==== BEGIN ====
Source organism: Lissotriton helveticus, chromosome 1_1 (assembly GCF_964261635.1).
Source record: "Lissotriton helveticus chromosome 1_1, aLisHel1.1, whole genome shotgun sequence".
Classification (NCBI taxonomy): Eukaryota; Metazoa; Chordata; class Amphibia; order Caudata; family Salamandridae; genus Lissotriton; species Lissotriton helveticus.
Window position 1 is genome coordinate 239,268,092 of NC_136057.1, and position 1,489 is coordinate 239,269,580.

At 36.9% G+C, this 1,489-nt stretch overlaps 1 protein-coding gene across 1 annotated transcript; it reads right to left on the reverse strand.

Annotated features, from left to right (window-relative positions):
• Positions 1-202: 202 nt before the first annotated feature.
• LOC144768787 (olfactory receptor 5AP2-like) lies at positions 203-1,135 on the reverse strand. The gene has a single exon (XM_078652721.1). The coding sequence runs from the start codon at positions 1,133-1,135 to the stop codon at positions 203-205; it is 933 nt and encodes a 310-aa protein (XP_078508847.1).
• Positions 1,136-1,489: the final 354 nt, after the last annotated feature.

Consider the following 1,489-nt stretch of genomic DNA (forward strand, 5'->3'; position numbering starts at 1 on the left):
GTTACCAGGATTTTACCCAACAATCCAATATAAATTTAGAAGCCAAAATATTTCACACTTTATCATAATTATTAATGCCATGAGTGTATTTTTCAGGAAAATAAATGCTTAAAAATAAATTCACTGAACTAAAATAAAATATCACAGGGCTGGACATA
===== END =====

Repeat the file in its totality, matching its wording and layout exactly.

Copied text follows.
Source organism: Lissotriton helveticus, chromosome 1_1 (assembly GCF_964261635.1).
Source record: "Lissotriton helveticus chromosome 1_1, aLisHel1.1, whole genome shotgun sequence".
Classification (NCBI taxonomy): Eukaryota; Metazoa; Chordata; class Amphibia; order Caudata; family Salamandridae; genus Lissotriton; species Lissotriton helveticus.
Window position 1 is genome coordinate 239,268,092 of NC_136057.1, and position 1,489 is coordinate 239,269,580.

At 36.9% G+C, this 1,489-nt stretch overlaps 1 protein-coding gene across 1 annotated transcript; it reads right to left on the reverse strand.

Annotated features, from left to right (window-relative positions):
• Positions 1-202: 202 nt before the first annotated feature.
• LOC144768787 (olfactory receptor 5AP2-like) lies at positions 203-1,135 on the reverse strand. The gene has a single exon (XM_078652721.1). The coding sequence runs from the start codon at positions 1,133-1,135 to the stop codon at positions 203-205; it is 933 nt and encodes a 310-aa protein (XP_078508847.1).
• Positions 1,136-1,489: the final 354 nt, after the last annotated feature.

Consider the following 1,489-nt stretch of genomic DNA (forward strand, 5'->3'; position numbering starts at 1 on the left):
GTTACCAGGATTTTACCCAACAATCCAATATAAATTTAGAAGCCAAAATATTTCACACTTTATCATAATTATTAATGCCATGAGTGTATTTTTCAGGAAAATAAATGCTTAAAAATAAATTCACTGAACTAAAATAAAATATCACAGGGCTGGACATA